Working Toward A Bright Future

One of the biggest days in Wheeling’s year-long observance of the 250th anniversary of our founding as a community is today. At 1 p.m., a celebratory parade will take place downtown. Prior to that, city dignitaries will visit Walnut Grove Cemetery in Martins Ferry, to place wreaths on the graves of members of the Zane family, who first settled here.

Outside observers not familiar with the people who live and work in our area might well ask, “What’s to celebrate? After all, didn’t you people just lose one of your two hospitals?”

Yes, we did. That is not the first daunting challenge Wheeling residents have faced — and will overcome — however. It will not be the last.

Our motto for the Wheeling 250 celebration is appropriate: “Bright future — treasured past.”

We treasure our past not just because of Wheeling’s glory days as a gateway to the West for pioneers, that is was the place where courageous leaders founded the state of West Virginia, and because of our role as an industrial center building the nation and helping to defend it. We treasure our past also because it was full of lessons for our future.

Our pride in having been leaders in the statehood movement is tempered by the knowledge that just a few years before it began, Men, women and children were sold as slaves here. We recall with sadness that many local men gave their lives in the conflict that brought an end to that horrific, inhumane practice.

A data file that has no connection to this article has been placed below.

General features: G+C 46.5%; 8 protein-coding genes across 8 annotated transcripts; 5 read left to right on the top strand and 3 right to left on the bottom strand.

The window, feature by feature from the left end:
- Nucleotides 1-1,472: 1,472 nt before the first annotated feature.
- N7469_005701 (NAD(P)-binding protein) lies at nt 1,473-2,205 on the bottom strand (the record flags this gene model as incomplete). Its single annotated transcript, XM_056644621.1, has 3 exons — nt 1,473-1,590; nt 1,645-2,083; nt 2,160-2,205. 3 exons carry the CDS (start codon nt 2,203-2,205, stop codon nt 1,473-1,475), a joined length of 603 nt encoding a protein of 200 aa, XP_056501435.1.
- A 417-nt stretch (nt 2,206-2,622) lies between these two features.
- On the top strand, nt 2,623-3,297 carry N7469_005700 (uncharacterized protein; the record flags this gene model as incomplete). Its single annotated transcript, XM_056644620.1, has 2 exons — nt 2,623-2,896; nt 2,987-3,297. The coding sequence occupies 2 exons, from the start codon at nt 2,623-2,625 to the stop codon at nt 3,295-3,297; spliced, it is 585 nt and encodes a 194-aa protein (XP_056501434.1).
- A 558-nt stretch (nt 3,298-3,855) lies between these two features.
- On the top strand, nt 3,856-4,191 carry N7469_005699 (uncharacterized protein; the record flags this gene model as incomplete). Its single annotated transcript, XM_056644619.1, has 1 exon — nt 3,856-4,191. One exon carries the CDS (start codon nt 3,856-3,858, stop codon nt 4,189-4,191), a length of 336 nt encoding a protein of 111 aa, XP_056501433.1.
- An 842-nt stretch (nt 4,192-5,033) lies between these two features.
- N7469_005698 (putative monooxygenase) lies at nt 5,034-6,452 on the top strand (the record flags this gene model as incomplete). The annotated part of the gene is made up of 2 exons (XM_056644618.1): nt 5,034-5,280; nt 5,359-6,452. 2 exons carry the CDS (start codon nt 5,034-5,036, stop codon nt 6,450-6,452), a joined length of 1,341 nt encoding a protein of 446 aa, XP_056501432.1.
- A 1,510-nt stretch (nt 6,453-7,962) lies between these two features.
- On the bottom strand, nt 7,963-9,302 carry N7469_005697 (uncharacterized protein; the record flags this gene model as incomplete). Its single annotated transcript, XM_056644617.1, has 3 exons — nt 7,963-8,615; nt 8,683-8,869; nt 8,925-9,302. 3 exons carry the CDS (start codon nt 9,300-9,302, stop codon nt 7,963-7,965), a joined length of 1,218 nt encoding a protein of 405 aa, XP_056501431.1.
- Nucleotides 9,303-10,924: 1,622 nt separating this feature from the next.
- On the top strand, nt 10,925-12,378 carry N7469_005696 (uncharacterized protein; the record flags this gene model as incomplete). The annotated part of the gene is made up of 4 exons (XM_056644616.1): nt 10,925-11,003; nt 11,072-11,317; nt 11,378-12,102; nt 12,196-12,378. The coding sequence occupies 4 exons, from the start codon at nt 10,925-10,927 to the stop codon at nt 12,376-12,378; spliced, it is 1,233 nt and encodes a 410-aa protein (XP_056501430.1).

Our heritage, then, is a mixed one. But, like so many of our fellow Americans, we look back upon our ancestors and see men and women who were determined to do better. We see people who risked their lives just to make homes where we walk every day. We see others who worked harder than most of us can imagine to lay the foundation for their children to have better lives.

We see others who went out of their way to do good things for their neighbors — for their community. We see a determination to overcome adversity.

Is that attitude maudlin? Some would say so. They would be wrong, because we do not focus on the “good old days” but on our past as it really was.

That treasured heritage gives us confidence in a bright future for our city and our wider Ohio Valley community. If our ancestors could overcome all that they did, surely we can cope with a few comparatively minor obstacles.

Accomplishing that will not be easy, but we can do it if we borrow from the qualities demonstrated by the people we celebrate today. They were determined to have bright futures.

So are we.

Happy 250, Wheeling.

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